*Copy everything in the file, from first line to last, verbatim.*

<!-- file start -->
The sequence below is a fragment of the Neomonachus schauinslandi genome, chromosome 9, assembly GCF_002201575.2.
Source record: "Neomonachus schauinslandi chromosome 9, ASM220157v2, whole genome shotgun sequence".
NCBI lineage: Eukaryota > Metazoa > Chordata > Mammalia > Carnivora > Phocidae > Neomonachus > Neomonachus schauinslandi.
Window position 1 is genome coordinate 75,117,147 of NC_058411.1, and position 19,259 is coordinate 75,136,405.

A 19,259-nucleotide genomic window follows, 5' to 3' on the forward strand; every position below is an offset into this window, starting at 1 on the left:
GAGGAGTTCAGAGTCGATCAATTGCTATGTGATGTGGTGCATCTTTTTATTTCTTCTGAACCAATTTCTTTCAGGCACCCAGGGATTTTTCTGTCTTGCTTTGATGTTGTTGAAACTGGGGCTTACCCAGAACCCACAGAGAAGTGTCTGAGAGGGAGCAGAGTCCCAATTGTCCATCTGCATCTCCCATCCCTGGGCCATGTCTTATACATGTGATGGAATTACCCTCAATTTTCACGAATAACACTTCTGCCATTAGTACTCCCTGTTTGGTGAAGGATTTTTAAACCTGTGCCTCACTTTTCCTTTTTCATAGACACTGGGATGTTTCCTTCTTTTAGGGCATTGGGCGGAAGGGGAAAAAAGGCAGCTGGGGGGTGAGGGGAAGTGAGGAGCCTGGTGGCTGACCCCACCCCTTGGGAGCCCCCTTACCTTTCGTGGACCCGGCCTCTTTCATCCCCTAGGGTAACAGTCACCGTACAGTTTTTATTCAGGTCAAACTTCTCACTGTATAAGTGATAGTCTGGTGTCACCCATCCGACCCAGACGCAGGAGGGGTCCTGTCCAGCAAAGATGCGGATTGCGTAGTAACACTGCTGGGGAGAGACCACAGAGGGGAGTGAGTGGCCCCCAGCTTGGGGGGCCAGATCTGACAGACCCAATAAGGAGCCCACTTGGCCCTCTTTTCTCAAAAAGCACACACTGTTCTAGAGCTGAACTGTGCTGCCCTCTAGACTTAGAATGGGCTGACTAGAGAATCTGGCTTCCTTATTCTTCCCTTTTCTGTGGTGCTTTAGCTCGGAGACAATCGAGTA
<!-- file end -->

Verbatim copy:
The sequence below is a fragment of the Neomonachus schauinslandi genome, chromosome 9, assembly GCF_002201575.2.
Source record: "Neomonachus schauinslandi chromosome 9, ASM220157v2, whole genome shotgun sequence".
NCBI lineage: Eukaryota > Metazoa > Chordata > Mammalia > Carnivora > Phocidae > Neomonachus > Neomonachus schauinslandi.
Window position 1 is genome coordinate 75,117,147 of NC_058411.1, and position 19,259 is coordinate 75,136,405.

A 19,259-nucleotide genomic window follows, 5' to 3' on the forward strand; every position below is an offset into this window, starting at 1 on the left:
GAGGAGTTCAGAGTCGATCAATTGCTATGTGATGTGGTGCATCTTTTTATTTCTTCTGAACCAATTTCTTTCAGGCACCCAGGGATTTTTCTGTCTTGCTTTGATGTTGTTGAAACTGGGGCTTACCCAGAACCCACAGAGAAGTGTCTGAGAGGGAGCAGAGTCCCAATTGTCCATCTGCATCTCCCATCCCTGGGCCATGTCTTATACATGTGATGGAATTACCCTCAATTTTCACGAATAACACTTCTGCCATTAGTACTCCCTGTTTGGTGAAGGATTTTTAAACCTGTGCCTCACTTTTCCTTTTTCATAGACACTGGGATGTTTCCTTCTTTTAGGGCATTGGGCGGAAGGGGAAAAAAGGCAGCTGGGGGGTGAGGGGAAGTGAGGAGCCTGGTGGCTGACCCCACCCCTTGGGAGCCCCCTTACCTTTCGTGGACCCGGCCTCTTTCATCCCCTAGGGTAACAGTCACCGTACAGTTTTTATTCAGGTCAAACTTCTCACTGTATAAGTGATAGTCTGGTGTCACCCATCCGACCCAGACGCAGGAGGGGTCCTGTCCAGCAAAGATGCGGATTGCGTAGTAACACTGCTGGGGAGAGACCACAGAGGGGAGTGAGTGGCCCCCAGCTTGGGGGGCCAGATCTGACAGACCCAATAAGGAGCCCACTTGGCCCTCTTTTCTCAAAAAGCACACACTGTTCTAGAGCTGAACTGTGCTGCCCTCTAGACTTAGAATGGGCTGACTAGAGAATCTGGCTTCCTTATTCTTCCCTTTTCTGTGGTGCTTTAGCTCGGAGACAATCGAGTA